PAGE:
Pie, Parades and More at the 2013 National Cherry Festival in Traverse City

The National Cherry Festival brings more than 500,000 people to Traverse City, Michigan each year. This year the celebration returns from June 29 – July 6 with music, parades, entertainment and – of course – cherries galore! Today, Susan Wilcox Olson, media and marketing manager for the festival, fills us in on what to expect at the 2013 event.

The Grand Traverse region, known for its world-record tart cherry harvest, bursts with visitors eager to savor the flavor of cherries tucked into everything imaginable. Each day festival goers find cherry delights along with parades, family and kids events and entertainment. In all, there are more than 130 events along the shores of Lake Michigan’s Grand Traverse Bay.  In fact, the National Cherry Festival was just featured in Wall Street Journal Weekend – naming it one of just a dozen Festivals not to be missed this season!  And travel to the Cherry Capital of the World is easy with direct flights to the Cherry Capitol Airport (TVC) from NYC, Atlanta, Denver, Chicago, Cleveland, Detroit, and Minneapolis.  There’s convenient one stop service from every corner of the country, Europe and Asia!

The eight-day event will kick off on Saturday, June 29th at 9 a.m. with a Very Cherry Pancake Breakfast – one of the world’s largest displays of cherries, all bay side!  Then Festival goers will look to the skies and witness one of the nation’s most spectacular Air Shows…over water!  Choreographed perfectly, three dynamic teams will perform maneuvers wowing Festival goers of all ages!  There’s a new twist to the Festival Air Show…A NIGHT FLIGHT!  On Saturday evening at dusk, you won’t want to miss the first ever Night Air Show in Pure Michigan!  Pyrotechnics and lights will fill the skies!

Performing on the Bay Side Music Stage Opening Night is the legendary rock band STYX!  In the heart of downtown Traverse City, overlooking the shores of the Bay it’s a not be missed night of fun!  In fact, the Bay Side Music Stage will be rockin’ all eight days with performances by Country music star, Montgomery Gentry, Sunday, June 30th; Foreigner on Monday, July 1st; Blues legend Duke Tumatoe & The Power Trio on Tuesday, July 2; Country Music returns on Wednesday, July 3rd with Aaron Tippin and Michigan native Jana Kramer.  Fourth of July will pay tribute to the legendary Central Park 4th of July performance by Simon and Garfunkel – a Tribute Band Old Friends will perform just before Fireworks over West Grand Traverse Bay.  Friday night Rock returns with Edgar Winter and Rusted Root.  While closing night will feature The Tribute – 1964, paying tribute to the Beatles.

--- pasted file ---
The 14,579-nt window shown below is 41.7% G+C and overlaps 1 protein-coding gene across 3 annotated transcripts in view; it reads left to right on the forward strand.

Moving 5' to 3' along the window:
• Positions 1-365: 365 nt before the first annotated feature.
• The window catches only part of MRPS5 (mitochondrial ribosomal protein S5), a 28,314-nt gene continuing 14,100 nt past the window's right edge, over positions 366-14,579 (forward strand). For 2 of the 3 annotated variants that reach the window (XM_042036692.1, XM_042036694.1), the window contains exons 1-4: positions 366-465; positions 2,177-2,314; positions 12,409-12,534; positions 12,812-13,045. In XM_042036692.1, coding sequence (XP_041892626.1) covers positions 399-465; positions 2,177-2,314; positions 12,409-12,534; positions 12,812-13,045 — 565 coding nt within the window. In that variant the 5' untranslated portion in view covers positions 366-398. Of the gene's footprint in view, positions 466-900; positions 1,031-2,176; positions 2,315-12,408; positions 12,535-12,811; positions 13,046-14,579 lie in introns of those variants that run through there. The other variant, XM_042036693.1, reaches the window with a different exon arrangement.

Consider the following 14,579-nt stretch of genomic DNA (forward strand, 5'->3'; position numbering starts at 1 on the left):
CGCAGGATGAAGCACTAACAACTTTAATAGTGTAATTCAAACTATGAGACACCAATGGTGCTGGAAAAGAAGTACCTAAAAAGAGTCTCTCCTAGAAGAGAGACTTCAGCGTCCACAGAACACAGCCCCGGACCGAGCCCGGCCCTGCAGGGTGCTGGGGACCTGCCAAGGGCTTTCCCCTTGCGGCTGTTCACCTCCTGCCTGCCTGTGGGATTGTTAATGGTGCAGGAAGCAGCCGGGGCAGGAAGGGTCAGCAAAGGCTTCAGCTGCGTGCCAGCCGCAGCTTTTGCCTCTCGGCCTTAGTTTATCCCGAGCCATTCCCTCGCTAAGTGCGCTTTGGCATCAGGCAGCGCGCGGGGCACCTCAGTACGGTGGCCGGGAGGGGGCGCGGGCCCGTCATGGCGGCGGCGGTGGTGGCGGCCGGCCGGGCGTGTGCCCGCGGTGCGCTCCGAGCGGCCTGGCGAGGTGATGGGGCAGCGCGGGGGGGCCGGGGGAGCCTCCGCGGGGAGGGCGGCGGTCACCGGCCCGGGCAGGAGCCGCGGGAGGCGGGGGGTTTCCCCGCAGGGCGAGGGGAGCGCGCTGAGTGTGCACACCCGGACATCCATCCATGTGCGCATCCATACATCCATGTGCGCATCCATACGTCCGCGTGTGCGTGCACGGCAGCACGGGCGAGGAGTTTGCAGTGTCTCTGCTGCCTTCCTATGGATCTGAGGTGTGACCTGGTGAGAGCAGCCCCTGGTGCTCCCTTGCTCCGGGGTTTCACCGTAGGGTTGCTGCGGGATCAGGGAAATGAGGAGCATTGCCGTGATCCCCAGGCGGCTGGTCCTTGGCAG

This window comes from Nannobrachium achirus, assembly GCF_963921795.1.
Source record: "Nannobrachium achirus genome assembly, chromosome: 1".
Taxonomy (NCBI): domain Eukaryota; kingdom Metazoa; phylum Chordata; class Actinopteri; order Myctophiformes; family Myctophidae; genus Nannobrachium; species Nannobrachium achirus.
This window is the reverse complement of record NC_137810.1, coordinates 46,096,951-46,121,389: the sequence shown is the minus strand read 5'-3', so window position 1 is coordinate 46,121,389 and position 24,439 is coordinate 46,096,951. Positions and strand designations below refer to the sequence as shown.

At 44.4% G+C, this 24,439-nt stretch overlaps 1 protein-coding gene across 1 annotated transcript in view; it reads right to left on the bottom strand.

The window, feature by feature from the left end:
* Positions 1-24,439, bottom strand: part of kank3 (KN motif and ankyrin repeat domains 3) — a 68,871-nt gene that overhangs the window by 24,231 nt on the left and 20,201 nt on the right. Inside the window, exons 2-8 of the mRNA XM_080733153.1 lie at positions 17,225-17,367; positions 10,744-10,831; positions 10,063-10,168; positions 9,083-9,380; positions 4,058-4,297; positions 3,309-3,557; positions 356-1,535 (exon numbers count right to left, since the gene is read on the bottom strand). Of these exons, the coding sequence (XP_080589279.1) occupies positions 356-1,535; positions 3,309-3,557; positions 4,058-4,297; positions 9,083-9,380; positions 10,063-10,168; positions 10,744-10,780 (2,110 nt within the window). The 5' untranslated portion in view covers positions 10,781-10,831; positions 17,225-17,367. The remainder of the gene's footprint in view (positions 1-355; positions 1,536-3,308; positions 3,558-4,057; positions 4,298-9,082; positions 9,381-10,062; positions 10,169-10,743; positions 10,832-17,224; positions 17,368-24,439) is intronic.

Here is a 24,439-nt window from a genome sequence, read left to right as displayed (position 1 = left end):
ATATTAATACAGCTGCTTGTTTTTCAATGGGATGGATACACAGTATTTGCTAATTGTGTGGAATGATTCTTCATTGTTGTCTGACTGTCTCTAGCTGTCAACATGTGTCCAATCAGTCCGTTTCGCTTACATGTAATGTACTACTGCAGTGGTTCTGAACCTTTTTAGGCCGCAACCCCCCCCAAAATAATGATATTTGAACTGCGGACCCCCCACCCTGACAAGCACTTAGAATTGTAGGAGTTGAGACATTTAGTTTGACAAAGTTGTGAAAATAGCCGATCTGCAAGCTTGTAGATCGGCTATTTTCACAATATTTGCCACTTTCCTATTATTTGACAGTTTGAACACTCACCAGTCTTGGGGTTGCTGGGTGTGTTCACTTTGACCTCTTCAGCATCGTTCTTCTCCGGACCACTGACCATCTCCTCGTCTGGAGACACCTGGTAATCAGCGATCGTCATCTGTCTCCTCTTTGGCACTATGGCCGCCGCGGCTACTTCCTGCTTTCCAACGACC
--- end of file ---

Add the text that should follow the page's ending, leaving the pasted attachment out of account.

There’s something for just about everyone!  From dozens of free children’s events, cherry pie eating, pet shows, bicycle and big wheel races to name just a few, to competitive sporting events like the Million Dollar Hole-in-One contest all week to one of America’s most beautiful 15K Running Races.  In-fact on closing day Saturday, July 6th the race finishes its last leg along the parade route of the DTE Energy Cherry Royale Parade, with tens of thousands spectators!

Beyond the 130 events, visitors will find cherries in just about everything at the Festival’s Farm Market all week long.  From the Festival’s Signature Cherry Pie – Grand Traverse Pie Company’s Cherry Crumb Pie and Brownwood Farms’ cherry topped sundaes to gourmet products like cherry salsa, cherry mustard, cherry butter, and cherry BBQ sauce – it’s all here!

Don’t miss the world’s largest cherry extravaganza!  Visit www.cherryfestival.org or check out the interview below for details!

Susan Wilcox Olson is Media and Marketing Manager for the National Cherry Festival.  For 26 years Susan has been serving up Michigan lifestyle stories to readers, listeners, and viewers across the country and internationally.  From the National Cherry Festival, Cherry Capital Airport, Grand Traverse Pie Company, and other Pure Michigan destinations like the golf centric Gaylord and Treetops Resort, Susan is proud to call Pure Michigan her home. She may be reached by email at susan@cherryfestival.org.

Will you be at the Cherry Festival in Traverse City? Share with us below, and learn more at michigan.org.

Out On the Water in Traverse City

Maybe it was his landlubberly upbringing, but it took writer Mike Norton quite a while to stop thinking of the water as “forbidden territory” and start thinking of it as a big blue playground. Now, after 35 years as a resident of Traverse City, he loves to get out on Grand Traverse Bay in almost any way he can.

I first came to Traverse City to be near the water. That’s not surprising, I guess; so do thousands of other people.

Water, after all, is what defines this place. It’s the beautiful backdrop for our family photos, the sparkling blue boundary to our beaches, the ever-changing spectacle that mesmerizes us at sunrise and sunset and all the hours in between.